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HIV Treatment

HIV treatment is managed by specialist outpatient clinics, staffed by doctors, nurses and other health professionals. Patients are usually seen every few months, when the status of their immune system and their general health is reviewed.

Once the number of CD4 cells has fallen to a low level, or if the amount of virus in the blood is very high, the specialist may recommend starting drug treatment. All treatment decisions are made jointly with the specialist.

Current treatments prevent the virus from replicating in the body. This in turn reduces the amount of virus in the blood and allows the immune system to recover. To achieve this, two or more "antiretroviral" drugs must be taken. They normally have to be taken between one and three times a day and at specific times. This combination therapy is termed highly-active antiretroviral therapy (HAART) and has dramatically cut the number of deaths from AIDS since its introduction in 1996. There are three main classes of antiretroviral drug. Combination therapies usually contain drugs from two of these classes.

Nucleoside reverse transcriptase inhibitors (NRTIs) prevent HIV from copying its genetic information and so multiplying. They include AZT (Retrovir), which was the first ever anti-HIV drug. When first used on its own, AZT had serious side-effects. Now it is used in much lower doses in combination with other drugs.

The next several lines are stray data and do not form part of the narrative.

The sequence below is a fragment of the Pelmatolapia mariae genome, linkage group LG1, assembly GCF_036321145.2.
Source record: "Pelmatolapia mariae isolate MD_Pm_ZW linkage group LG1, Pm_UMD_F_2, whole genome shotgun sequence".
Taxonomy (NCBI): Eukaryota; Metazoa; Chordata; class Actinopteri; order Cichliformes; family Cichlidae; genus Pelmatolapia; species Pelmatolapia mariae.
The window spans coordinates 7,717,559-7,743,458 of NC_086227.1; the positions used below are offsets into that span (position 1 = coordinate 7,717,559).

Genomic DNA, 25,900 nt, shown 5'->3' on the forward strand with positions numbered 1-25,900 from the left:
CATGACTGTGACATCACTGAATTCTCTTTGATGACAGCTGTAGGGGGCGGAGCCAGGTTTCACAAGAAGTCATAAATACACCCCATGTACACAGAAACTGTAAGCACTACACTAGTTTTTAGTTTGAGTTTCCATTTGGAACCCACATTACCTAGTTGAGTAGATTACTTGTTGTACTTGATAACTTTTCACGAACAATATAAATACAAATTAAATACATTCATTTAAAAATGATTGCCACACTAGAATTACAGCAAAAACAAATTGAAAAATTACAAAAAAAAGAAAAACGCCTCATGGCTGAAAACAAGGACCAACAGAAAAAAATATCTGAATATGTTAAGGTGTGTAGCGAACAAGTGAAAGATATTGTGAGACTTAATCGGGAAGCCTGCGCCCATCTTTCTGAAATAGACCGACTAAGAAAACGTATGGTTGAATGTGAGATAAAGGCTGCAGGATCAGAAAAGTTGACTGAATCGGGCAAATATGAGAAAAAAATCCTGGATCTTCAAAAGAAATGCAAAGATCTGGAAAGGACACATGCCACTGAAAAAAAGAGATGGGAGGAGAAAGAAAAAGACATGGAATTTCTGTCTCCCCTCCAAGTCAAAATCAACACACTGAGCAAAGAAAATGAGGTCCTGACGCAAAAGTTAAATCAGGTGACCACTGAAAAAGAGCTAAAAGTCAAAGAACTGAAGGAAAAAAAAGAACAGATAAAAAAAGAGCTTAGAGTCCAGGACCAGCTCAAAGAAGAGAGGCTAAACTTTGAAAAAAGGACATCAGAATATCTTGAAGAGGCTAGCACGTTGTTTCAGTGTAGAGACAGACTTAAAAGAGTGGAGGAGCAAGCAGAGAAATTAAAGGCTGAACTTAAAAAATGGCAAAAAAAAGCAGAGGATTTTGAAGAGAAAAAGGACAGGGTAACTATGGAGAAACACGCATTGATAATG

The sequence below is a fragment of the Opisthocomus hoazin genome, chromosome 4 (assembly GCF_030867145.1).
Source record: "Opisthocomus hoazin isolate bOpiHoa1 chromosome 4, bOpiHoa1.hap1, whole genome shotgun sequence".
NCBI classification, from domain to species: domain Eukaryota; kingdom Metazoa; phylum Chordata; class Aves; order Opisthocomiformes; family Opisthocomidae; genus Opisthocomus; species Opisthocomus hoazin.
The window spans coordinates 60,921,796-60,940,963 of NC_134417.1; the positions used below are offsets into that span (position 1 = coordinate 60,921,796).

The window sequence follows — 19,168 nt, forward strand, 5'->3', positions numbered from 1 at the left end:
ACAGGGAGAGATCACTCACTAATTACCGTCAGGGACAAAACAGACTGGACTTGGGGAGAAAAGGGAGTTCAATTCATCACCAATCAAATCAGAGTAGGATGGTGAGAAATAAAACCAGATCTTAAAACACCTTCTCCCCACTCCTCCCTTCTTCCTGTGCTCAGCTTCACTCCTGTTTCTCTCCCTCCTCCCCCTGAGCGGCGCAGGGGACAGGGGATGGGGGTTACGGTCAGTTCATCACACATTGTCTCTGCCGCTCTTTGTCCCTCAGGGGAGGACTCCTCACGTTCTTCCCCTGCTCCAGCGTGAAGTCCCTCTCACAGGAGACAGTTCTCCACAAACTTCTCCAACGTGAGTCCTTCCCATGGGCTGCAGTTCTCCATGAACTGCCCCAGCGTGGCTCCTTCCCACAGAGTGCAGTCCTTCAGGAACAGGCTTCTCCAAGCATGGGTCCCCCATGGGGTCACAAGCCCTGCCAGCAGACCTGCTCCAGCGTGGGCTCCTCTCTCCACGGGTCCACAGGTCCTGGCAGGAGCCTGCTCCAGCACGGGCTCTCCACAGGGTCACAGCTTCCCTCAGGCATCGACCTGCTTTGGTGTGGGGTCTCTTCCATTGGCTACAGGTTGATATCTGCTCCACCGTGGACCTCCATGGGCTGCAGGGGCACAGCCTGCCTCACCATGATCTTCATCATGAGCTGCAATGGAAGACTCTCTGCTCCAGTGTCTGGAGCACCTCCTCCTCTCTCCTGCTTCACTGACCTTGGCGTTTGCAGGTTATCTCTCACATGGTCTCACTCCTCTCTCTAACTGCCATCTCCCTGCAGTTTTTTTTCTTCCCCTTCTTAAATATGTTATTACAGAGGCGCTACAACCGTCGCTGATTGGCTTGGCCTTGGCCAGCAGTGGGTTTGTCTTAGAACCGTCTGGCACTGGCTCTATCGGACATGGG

Protease inhibitors (PIs) prevent the virus from assembling its protective coat before leaving CD4 cells. They include saquinavir (Invirase; Fortovase) and ritonavir (Norvir).

Non-nucleoside reverse transcriptase inhibitors (NNRTIs) are a newer, highly effective class of drug, which have a similar mode of action to NRTIs. They include efavirenz (Sustiva) and nevirapine (Viramune).

A new class of antiretroviral drug, known as an HIV fusion-inhibitor has recently been launched and will initially be used for people whose disease is no longer controlled by other treatments. At present there is just one fusion- inhibitor, enfuvirtide (Fuzion).


Despite the benefits of these new drug combinations, they often cause side-effects. In the first few months of treatment, people may experience nausea, vomiting and headaches, although these often wear off. Some drugs can cause sleep disturbances or depression. Protease inhibitors have been associated with a syndrome called lipodystrophy, which involves a thinning of the face, arms and legs, and a build-up of fat in the belly and on the back. Treatments for these side-effects are being developed.

In the future, further classes of anti-HIV drug may be produced. These may include drugs that stimulate the patient's own immune system to fight off HIV. There are also real hopes that a cure for HIV infection and a vaccine to prevent infection will be developed.